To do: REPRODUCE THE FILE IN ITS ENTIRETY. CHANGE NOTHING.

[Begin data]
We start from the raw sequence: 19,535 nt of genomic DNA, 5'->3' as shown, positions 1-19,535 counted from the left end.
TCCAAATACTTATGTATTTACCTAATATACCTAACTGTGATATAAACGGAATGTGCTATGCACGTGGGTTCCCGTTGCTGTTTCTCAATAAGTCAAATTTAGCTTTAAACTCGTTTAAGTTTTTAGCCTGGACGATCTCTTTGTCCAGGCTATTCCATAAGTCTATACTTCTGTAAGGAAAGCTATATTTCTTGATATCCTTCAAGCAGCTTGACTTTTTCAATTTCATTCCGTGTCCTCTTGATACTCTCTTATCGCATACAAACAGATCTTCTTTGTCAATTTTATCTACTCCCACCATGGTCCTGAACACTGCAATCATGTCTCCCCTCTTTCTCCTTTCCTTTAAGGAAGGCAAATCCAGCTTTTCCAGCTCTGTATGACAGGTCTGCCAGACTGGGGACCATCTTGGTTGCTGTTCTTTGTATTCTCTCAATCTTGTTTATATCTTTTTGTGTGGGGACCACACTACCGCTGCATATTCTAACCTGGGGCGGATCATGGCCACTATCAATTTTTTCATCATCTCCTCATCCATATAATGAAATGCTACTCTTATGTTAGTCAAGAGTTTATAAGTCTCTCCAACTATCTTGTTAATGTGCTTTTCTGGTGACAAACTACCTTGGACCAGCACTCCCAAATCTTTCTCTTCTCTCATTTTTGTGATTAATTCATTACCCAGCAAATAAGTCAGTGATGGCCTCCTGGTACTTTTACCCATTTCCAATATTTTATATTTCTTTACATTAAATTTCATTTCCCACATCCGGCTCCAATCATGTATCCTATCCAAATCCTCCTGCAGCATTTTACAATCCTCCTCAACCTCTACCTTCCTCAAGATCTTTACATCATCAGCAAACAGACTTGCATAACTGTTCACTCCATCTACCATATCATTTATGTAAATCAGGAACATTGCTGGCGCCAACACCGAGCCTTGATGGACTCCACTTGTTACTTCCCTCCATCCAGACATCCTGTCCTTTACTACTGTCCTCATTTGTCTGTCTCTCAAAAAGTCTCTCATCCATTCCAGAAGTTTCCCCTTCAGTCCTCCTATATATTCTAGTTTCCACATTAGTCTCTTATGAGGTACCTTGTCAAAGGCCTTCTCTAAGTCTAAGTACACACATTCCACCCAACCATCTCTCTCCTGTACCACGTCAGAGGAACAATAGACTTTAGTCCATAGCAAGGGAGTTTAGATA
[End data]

We start from the raw sequence: 19,535 nt of genomic DNA, 5'->3' as shown, positions 1-19,535 counted from the left end.
TCCAAATACTTATGTATTTACCTAATATACCTAACTGTGATATAAACGGAATGTGCTATGCACGTGGGTTCCCGTTGCTGTTTCTCAATAAGTCAAATTTAGCTTTAAACTCGTTTAAGTTTTTAGCCTGGACGATCTCTTTGTCCAGGCTATTCCATAAGTCTATACTTCTGTAAGGAAAGCTATATTTCTTGATATCCTTCAAGCAGCTTGACTTTTTCAATTTCATTCCGTGTCCTCTTGATACTCTCTTATCGCATACAAACAGATCTTCTTTGTCAATTTTATCTACTCCCACCATGGTCCTGAACACTGCAATCATGTCTCCCCTCTTTCTCCTTTCCTTTAAGGAAGGCAAATCCAGCTTTTCCAGCTCTGTATGACAGGTCTGCCAGACTGGGGACCATCTTGGTTGCTGTTCTTTGTATTCTCTCAATCTTGTTTATATCTTTTTGTGTGGGGACCACACTACCGCTGCATATTCTAACCTGGGGCGGATCATGGCCACTATCAATTTTTTCATCATCTCCTCATCCATATAATGAAATGCTACTCTTATGTTAGTCAAGAGTTTATAAGTCTCTCCAACTATCTTGTTAATGTGCTTTTCTGGTGACAAACTACCTTGGACCAGCACTCCCAAATCTTTCTCTTCTCTCATTTTTGTGATTAATTCATTACCCAGCAAATAAGTCAGTGATGGCCTCCTGGTACTTTTACCCATTTCCAATATTTTATATTTCTTTACATTAAATTTCATTTCCCACATCCGGCTCCAATCATGTATCCTATCCAAATCCTCCTGCAGCATTTTACAATCCTCCTCAACCTCTACCTTCCTCAAGATCTTTACATCATCAGCAAACAGACTTGCATAACTGTTCACTCCATCTACCATATCATTTATGTAAATCAGGAACATTGCTGGCGCCAACACCGAGCCTTGATGGACTCCACTTGTTACTTCCCTCCATCCAGACATCCTGTCCTTTACTACTGTCCTCATTTGTCTGTCTCTCAAAAAGTCTCTCATCCATTCCAGAAGTTTCCCCTTCAGTCCTCCTATATATTCTAGTTTCCACATTAGTCTCTTATGAGGTACCTTGTCAAAGGCCTTCTCTAAGTCTAAGTACACACATTCCACCCAACCATCTCTCTCCTGTACCACGTCAGAGGAACAATAGACTTTAGTCCATAGCAAGGGAGTTTAGATA